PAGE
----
Let’s have more countries – it’s what people want

This morning we welcome a new country to Europe. The creation of Kosovo as another state in the unstable Balkans is a reminder of how strong are the passions of people over their identity. The differences between people in Europe have been sources of tension and conflict for centuries. The shifting pattern of settlement, the divisions over religion and creed, the impact of great migrations and the long shadow cast by history lie behind so many of the persistent disputes.

Although Europe now has 45 countries, there are those who would like to see more. Passion is on the side of more smaller units. It is only the politicians and bureaucrats who are the Empire builders, wanting to create neat and larger units, drawing artificial lines across territories that are themselves crossed by the deeper marks of history and culture.

Belgium is witnessing a classic struggle between the Flemish speakers and the French speakers, as the Flemish seek to establish their own independence from the larger country. The Basques have never been happy with rule from Madrid. Scottish Nationalists would dearly love to drop their link to London, whilst English nationalism is now growing. South and North Italy are not entirely happy companions in a single country.There are still disagreements about the ideal shape of the country map in central Europe. In each case there has to be a democratic way to settle these issues that meets with the approval of a large majority to create stability. As a supporter of the Union of the UK I know the government needs to do more to engage people in seeing why it has worked in the past and making them feel it is fair today.In some of these European cases the large majority will want to keep the bigger country where it has established deep enough roots and loyalties of its own. In other cases people will want a redesign of the borders.Past attempts to unite the Scandinavian lands fell apart. Austria is once again an independent country. The two components of Czechoslovakia prefer their divorce to marriage.The three small Baltic states love their ability to go it alone.

I remember discovering just how deep these feelings can run, and how small the units are that command allegiance, when I inherited the task of remodelling Welsh local government. The 1970s reorganisation created large and unpopular units in many parts of England and Wales. The proposed 1990s scheme I inherited had been based on a bureaucratic view of how large a unit you needed to have a “viable” Council. The bureaucratic idea of viability bore no relationship to how people felt about themselves and their area. I decided instead to recreate the old counties of Wales, and to free the larger boroughs, giving to each their own unitary Council. Wherever I did this it was popular. I remember the representatives of Merthyr, overjoyed that I would give them their own Council after all, saying to me that they would have made me a Freeman of the Borough if only I hadn’t been a “Tory”! That was praise indeed.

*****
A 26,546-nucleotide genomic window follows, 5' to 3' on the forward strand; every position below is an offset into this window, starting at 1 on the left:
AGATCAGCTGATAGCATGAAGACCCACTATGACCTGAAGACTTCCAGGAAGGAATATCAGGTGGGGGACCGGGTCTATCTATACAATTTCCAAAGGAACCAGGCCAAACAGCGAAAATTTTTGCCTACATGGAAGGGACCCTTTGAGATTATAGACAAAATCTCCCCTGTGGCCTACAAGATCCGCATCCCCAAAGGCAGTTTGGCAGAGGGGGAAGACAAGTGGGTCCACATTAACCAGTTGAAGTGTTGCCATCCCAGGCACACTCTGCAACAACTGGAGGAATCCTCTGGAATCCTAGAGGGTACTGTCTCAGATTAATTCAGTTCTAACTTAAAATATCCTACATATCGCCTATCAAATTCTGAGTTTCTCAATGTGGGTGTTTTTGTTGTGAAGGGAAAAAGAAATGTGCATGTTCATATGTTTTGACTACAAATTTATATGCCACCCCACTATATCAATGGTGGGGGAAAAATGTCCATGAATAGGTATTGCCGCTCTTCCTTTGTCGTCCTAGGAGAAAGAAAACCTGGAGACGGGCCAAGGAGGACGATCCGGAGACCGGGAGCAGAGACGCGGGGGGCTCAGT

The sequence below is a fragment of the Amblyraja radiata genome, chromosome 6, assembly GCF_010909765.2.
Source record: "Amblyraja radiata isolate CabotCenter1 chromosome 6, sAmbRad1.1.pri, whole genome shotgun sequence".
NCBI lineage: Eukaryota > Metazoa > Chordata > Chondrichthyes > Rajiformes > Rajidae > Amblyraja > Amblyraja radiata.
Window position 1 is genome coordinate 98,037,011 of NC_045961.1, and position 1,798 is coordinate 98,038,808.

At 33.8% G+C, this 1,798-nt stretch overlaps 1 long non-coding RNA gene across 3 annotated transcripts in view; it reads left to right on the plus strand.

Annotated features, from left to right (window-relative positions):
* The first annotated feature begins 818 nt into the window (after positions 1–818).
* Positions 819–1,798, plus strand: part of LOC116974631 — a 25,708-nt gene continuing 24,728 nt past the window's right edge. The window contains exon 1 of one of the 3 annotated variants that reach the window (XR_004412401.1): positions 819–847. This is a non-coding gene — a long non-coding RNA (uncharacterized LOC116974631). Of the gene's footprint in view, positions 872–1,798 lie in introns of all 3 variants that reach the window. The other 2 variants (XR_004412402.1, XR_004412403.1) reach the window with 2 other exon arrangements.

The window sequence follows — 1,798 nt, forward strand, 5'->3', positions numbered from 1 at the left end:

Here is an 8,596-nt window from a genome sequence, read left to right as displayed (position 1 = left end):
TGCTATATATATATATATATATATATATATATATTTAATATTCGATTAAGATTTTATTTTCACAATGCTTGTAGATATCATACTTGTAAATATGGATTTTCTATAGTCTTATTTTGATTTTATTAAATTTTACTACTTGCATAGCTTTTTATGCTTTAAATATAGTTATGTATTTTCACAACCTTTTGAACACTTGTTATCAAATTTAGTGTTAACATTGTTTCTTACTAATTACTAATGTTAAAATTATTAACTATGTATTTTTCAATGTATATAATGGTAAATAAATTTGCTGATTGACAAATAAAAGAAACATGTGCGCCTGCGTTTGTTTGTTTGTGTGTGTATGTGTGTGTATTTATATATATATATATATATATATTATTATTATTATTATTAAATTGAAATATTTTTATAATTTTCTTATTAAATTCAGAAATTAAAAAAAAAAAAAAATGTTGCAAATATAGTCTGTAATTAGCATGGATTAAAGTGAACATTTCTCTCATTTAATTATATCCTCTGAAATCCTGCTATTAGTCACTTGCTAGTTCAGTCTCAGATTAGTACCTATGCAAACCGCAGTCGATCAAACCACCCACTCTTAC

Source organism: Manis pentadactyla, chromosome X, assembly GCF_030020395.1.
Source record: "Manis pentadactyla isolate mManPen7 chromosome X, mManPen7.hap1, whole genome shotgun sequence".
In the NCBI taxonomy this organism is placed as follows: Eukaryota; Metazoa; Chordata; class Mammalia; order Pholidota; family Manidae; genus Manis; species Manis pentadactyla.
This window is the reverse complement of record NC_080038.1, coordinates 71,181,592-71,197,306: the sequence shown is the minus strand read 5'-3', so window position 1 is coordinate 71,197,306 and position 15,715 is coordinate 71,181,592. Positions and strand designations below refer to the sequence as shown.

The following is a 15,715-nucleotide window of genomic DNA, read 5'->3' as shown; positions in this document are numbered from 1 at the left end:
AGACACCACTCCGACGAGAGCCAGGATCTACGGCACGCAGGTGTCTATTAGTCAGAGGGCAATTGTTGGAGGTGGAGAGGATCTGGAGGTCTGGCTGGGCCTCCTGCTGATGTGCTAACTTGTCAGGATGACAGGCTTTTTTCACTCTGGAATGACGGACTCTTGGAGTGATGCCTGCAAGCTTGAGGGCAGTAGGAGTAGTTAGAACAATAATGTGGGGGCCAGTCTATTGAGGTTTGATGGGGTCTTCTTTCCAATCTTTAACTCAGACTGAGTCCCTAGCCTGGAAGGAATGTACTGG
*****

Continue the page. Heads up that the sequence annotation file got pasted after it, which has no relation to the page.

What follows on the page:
The official machine disliked all these concessions to history and to feelings. They complained at every new extra Council I wanted to create. We ended up with the battle of Powys, which naturally split into the three old Counties of Brecknock, Radnor and Montgomery. Radnor was tiny, and I buckled over how feasible it would be for it to have its own all purpose local authority. I tried to free Montgomery from Powys, but Radnor and Brecon hated that solution even more. I set up a scheme for devolved decision taking in each County by the Councillors elected for that County in Area committees, so they could have some of the advantages of independence alongside the economies of the larger unit. It was not what they really wanted. They wanted independence. I regret not insisting that we split the three Counties, as I had done for the others, for identity does matter.